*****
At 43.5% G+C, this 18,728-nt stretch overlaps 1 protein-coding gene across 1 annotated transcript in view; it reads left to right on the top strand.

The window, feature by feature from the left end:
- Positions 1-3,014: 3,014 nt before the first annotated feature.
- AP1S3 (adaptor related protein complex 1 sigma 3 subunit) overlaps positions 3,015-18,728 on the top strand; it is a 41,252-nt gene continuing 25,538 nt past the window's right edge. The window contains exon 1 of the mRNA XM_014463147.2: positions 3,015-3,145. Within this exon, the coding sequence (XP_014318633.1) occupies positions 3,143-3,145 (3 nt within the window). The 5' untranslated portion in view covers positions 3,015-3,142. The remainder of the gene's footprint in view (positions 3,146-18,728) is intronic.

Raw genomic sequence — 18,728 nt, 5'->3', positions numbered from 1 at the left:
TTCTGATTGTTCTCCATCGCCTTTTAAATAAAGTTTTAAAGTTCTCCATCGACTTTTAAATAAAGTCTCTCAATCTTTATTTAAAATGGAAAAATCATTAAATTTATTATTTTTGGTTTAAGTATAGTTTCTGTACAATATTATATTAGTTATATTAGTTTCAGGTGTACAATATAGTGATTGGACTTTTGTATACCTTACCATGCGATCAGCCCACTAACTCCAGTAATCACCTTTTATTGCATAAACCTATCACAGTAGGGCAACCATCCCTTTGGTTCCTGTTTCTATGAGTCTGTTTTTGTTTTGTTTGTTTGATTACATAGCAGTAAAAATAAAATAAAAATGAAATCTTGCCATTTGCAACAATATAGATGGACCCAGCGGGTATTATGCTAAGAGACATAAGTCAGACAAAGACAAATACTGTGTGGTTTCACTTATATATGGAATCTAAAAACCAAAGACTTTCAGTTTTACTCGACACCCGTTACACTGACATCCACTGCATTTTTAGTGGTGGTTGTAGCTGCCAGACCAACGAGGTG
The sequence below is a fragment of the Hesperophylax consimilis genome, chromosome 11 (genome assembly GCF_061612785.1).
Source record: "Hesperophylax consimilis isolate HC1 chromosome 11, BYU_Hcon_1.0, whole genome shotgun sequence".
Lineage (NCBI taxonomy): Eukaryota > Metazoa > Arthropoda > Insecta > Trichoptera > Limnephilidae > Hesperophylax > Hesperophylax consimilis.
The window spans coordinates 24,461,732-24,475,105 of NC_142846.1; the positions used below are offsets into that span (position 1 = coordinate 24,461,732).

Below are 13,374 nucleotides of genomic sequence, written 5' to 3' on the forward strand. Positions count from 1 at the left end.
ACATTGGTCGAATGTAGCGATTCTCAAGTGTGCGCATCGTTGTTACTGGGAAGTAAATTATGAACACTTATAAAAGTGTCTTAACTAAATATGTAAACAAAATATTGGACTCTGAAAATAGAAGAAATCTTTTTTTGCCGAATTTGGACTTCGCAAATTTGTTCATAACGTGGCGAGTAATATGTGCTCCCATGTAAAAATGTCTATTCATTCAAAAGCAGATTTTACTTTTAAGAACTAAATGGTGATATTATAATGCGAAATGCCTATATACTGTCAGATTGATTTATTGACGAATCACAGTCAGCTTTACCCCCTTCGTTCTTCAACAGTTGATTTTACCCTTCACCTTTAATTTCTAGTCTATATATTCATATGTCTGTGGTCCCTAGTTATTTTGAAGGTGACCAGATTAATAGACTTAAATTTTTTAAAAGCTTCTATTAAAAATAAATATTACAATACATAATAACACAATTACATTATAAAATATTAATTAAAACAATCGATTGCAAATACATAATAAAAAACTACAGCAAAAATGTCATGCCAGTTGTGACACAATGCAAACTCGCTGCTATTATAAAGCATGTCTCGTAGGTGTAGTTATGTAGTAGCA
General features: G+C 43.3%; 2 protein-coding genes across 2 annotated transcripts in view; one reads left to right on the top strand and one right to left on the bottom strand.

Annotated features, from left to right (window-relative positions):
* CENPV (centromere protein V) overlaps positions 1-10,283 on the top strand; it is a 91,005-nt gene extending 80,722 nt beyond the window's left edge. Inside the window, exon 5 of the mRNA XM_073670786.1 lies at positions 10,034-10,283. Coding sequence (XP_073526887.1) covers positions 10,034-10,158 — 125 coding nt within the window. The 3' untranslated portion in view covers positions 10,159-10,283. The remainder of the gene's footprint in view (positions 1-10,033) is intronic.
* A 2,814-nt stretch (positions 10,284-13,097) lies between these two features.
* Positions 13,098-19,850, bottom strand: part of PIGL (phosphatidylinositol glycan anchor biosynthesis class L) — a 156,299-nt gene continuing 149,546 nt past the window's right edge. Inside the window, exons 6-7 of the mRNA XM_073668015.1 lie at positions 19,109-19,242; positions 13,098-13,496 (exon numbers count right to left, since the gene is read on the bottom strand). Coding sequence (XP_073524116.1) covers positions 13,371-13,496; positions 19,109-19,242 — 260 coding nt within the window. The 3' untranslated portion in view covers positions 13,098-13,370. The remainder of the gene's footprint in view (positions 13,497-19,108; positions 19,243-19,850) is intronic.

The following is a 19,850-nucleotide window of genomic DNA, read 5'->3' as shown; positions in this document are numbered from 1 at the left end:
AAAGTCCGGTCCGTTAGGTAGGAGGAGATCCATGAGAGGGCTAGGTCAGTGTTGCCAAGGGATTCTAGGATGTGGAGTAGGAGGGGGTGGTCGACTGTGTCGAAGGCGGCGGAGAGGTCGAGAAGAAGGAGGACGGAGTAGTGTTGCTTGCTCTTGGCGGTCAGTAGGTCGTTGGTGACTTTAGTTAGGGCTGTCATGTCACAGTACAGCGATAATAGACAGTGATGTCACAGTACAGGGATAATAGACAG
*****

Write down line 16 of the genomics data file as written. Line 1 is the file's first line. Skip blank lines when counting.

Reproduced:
* A 2,814-nt stretch (positions 10,284-13,097) lies between these two features.